#ForgottenFriday – The fortification named Dragons Teeth

Ever since the invention of the ‘Tank’ there have been many solutions created to stop them in their tracks. A rather effective, yet simple design is known as Dragon’s Teeth.

Dragon’s Teeth were anti-tank fortifications that were used extensively during World War II. The obstacles were shaped like large square pyramids and were from reinforced concrete and re-bar.[1] Although they did not immobilise tanks or other vehicles very often, they could prove a hindrance to overall progress.[2]

The Dragon’s Teeth were designed to immobilise tanks by lifting their treads off the ground from below, effectively disabling them.[3]

They could also redirect the flow of enemy traffic so that it naturally flows into a planned ambush area. The average Dragon’s Tooth was about 1.2 metres tall and were often used in conjunction with other fortifications such as Metal Hedgehogs. (See our other Forgotten Friday) In attack, Dragon’s Teeth proved to be unsatisfactory and were easily destroyed or removed by army engineers. Still, if deployed in the right quantities, (thousands for example) they could stall enemy forces for quite some time. Many of them were placed closed together to form one large obstacle. Once they have been assembled together – they resembled a row of dragon’s teeth, hence the name.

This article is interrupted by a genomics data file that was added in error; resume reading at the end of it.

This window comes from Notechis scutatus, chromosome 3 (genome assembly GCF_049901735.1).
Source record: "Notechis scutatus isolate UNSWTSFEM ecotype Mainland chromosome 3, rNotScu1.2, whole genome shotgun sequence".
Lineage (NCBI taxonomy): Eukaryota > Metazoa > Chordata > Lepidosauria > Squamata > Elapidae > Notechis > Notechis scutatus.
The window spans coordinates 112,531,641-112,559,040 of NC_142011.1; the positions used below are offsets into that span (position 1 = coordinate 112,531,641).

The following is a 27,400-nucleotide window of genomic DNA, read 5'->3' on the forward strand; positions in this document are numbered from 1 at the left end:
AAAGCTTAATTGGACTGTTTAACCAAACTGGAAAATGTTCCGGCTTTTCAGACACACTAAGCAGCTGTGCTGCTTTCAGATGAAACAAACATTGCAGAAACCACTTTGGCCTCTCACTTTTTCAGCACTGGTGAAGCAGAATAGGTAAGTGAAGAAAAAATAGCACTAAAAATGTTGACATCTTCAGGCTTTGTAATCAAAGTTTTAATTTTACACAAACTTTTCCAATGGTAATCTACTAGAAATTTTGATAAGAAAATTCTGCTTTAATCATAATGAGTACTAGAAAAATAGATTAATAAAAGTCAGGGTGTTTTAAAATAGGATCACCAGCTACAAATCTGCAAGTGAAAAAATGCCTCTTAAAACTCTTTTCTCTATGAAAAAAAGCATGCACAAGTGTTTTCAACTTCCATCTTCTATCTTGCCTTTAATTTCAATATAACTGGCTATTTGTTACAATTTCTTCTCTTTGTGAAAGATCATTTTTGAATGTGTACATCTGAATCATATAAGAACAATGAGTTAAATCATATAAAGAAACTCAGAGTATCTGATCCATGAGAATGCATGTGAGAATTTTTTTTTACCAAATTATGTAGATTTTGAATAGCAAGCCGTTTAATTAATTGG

Dragon’s Teeth were not developed by just one country but were used more by some countries than others. France used large numbers of Dragon’s Teeth in the construction of the Maginot Line. Many Dragon’s Teeth were deployed by the British in preparation for a German invasion and, likewise, German forces placed Dragon’s Teeth rows in the Atlantic Wall.[4]

The Siegfried Line also had huge numbers of Dragon’s teeth placed to stop the allied tanks from entering Germany.

Although Dragons teeth proved effective, it came with some limitations. This being noticed, if a force found its way through, the many tons of concrete and steel no longer had any use in comparison to an easier moveable anti-tank defence system.

Here at Eden Camp we have 5 Dragons Teeth, what vary in size and weigh approximately 750kg each! Dragons Teeth have been used throughout the post war period until modern day too!


[2] https://ww2-history.fandom.com/wiki/Dragon%27s_Teeth

[3]  http://www.lonesentry.com/manuals/german-coastal-defenses/antitank.html

[4] http://www.english-heritage.org.uk/caring/listing/showcase/case-studies/anti-tank-obstacles/